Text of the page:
Posted: June 01, 2010
Who Owns Colorado: Cherry Creek gets a makeover
High-end shopping district broadens vision of upscale to include downsized living with an urban feelDavid Lewis
Anybody who has lived around the Denver area has "Cherry Creek" coming out of their ears.
Hereabouts we boast a Cherry Creek school district, state park, arts festival, marina, hotel, newspaper, florist and biking and hiking path, not to mention an actual creek.
This is only appropriate because Cherry Creek was where our forebears first struck gold and first went broke, thus establishing the pattern for Colorado business from then on.
Yet we must admit that amid all these historical associations the word that most readily springs to mind when one thinks "Cherry Creek" is "shopping," as in "shopping center" and "shopping district."
This association has been Denver history, too, ever since Temple Hoyne Buell after World War II designed and developed the earlier incarnation of the Cherry Creek Shopping Center. Buell thereby is said to have invented the modern shopping center, that is, a connected series of shops featuring a walkway, surrounded by acres of parking.
This invention in the view of some puts Buell high among the ranks of great American inventors. America without the shopping mall: imaginable?
Last year, the Cherry Creek North Business Improvement District completed its sale of $18.5 million in district bonds for the neighborhood's first big makeover in two decades. This spring, workers for contractor Weitz & Co. have begun the first phase of the project's new and attractive signs, upgraded pedestrian lighting and improved intersections. Later the project will add high-tech, pay-by-phone parking meters. And the city plans to repave the streets.
Maybe it's just spring, but Cherry Creek people seem ... optimistic.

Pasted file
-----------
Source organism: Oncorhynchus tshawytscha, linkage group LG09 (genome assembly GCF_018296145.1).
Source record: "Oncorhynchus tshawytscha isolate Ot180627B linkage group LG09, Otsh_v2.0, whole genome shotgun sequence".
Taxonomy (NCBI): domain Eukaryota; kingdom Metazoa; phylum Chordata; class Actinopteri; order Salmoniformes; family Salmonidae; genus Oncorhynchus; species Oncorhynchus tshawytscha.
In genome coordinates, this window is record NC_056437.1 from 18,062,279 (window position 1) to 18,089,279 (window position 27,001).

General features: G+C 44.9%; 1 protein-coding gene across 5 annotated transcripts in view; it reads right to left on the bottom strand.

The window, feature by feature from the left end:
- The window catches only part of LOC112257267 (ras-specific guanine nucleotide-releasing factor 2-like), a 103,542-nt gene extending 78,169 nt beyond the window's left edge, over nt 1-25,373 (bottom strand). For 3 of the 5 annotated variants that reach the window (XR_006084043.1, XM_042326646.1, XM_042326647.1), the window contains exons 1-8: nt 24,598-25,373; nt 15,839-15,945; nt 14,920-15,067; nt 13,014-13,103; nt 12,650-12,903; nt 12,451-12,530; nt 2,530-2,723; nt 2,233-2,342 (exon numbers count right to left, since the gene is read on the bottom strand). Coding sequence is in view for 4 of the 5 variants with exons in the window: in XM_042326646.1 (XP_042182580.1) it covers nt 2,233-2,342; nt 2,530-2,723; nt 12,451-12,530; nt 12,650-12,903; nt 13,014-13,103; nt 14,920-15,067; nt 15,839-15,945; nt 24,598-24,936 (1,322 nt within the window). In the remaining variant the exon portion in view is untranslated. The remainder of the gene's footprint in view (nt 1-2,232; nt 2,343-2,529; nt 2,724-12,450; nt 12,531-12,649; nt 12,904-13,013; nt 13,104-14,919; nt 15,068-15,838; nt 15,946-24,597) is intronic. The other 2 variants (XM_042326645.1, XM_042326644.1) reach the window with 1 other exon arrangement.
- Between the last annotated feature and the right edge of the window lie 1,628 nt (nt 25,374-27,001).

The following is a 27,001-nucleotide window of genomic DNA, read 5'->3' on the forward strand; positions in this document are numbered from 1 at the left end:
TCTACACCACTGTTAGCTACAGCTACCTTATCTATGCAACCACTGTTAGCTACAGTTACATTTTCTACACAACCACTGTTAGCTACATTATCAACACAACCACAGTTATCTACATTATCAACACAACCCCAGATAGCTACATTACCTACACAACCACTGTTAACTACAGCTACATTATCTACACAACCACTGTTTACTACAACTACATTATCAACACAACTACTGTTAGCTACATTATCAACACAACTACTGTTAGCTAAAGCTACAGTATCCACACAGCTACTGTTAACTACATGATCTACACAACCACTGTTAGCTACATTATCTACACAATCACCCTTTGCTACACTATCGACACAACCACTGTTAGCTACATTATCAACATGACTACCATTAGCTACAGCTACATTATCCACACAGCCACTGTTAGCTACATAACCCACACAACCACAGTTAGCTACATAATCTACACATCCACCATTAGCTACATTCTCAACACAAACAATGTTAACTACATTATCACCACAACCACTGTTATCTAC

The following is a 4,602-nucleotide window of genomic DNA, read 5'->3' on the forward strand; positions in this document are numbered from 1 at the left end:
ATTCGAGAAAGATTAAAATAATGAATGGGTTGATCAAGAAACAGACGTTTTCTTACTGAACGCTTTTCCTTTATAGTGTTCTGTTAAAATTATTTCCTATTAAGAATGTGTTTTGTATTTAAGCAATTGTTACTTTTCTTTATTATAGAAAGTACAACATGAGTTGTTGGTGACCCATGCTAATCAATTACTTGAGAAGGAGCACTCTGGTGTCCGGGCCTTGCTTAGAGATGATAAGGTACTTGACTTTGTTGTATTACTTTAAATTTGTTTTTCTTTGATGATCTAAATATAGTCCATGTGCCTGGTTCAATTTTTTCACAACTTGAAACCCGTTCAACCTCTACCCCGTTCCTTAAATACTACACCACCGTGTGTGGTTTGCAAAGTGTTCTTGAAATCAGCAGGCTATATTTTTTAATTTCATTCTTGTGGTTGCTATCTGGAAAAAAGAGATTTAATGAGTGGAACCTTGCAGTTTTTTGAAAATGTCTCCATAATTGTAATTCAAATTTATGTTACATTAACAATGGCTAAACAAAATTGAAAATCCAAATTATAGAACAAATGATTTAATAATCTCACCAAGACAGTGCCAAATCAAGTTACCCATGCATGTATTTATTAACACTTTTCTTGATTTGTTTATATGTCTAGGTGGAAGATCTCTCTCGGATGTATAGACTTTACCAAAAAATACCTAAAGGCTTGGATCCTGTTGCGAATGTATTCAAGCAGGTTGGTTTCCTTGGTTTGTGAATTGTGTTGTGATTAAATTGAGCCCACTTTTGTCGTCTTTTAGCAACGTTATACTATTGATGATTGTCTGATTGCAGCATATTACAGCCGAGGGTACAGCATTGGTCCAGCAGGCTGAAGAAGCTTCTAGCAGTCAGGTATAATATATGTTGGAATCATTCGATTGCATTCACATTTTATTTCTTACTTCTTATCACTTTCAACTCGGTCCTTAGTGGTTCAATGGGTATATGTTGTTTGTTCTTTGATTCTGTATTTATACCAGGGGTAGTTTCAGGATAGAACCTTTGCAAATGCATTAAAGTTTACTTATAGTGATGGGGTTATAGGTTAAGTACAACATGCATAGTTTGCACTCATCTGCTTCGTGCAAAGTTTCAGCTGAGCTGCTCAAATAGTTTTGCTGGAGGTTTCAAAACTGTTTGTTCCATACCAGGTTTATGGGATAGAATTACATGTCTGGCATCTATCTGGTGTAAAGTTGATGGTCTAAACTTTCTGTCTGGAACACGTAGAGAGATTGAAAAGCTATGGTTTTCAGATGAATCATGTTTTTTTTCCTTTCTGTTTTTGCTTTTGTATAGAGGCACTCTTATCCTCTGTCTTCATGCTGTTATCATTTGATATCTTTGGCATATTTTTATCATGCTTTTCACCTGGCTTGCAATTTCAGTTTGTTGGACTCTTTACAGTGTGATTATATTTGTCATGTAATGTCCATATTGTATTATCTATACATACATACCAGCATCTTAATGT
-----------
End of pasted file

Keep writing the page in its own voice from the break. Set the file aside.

Based on the plans he's seen, "Oh, it should be spectacular," says Wayne New, Cherry Creek North Neighborhood Association president. "It's a very impressive project and well overdue. All our residents are excited about it."
"All the residents" means about 1,900 households, which jibes with the latest U.S. Census data, which unfortunately dates from 2000. Nevertheless, back then the Census counted 5,028 people living in 3,198 households in Cherry Creek, including the Cherry Creek East neighborhood; its households' mean household income came to $95,236.93, or about $121,000 in 2010 dollars, and the average home price was $692,764.00, or about $883,700 in 2010 dollars.
On both the residential and commercial sides, Cherry Creek benefits even in bad times from its relative wealth, but of course the neighborhood has seen some turmoil, too.
Over on the development side, Roy Kline and his Western Development Group partners Christian Anschutz and David Steel have transformed a prime block of Cherry Creek North into NorthCreek, an ambitious mixed-use development that features ultra-chic retail and tower penthouses. NorthCreek also fronts the daunting Fillmore Plaza, one of the most over-planned and under-used blocks in Colorado.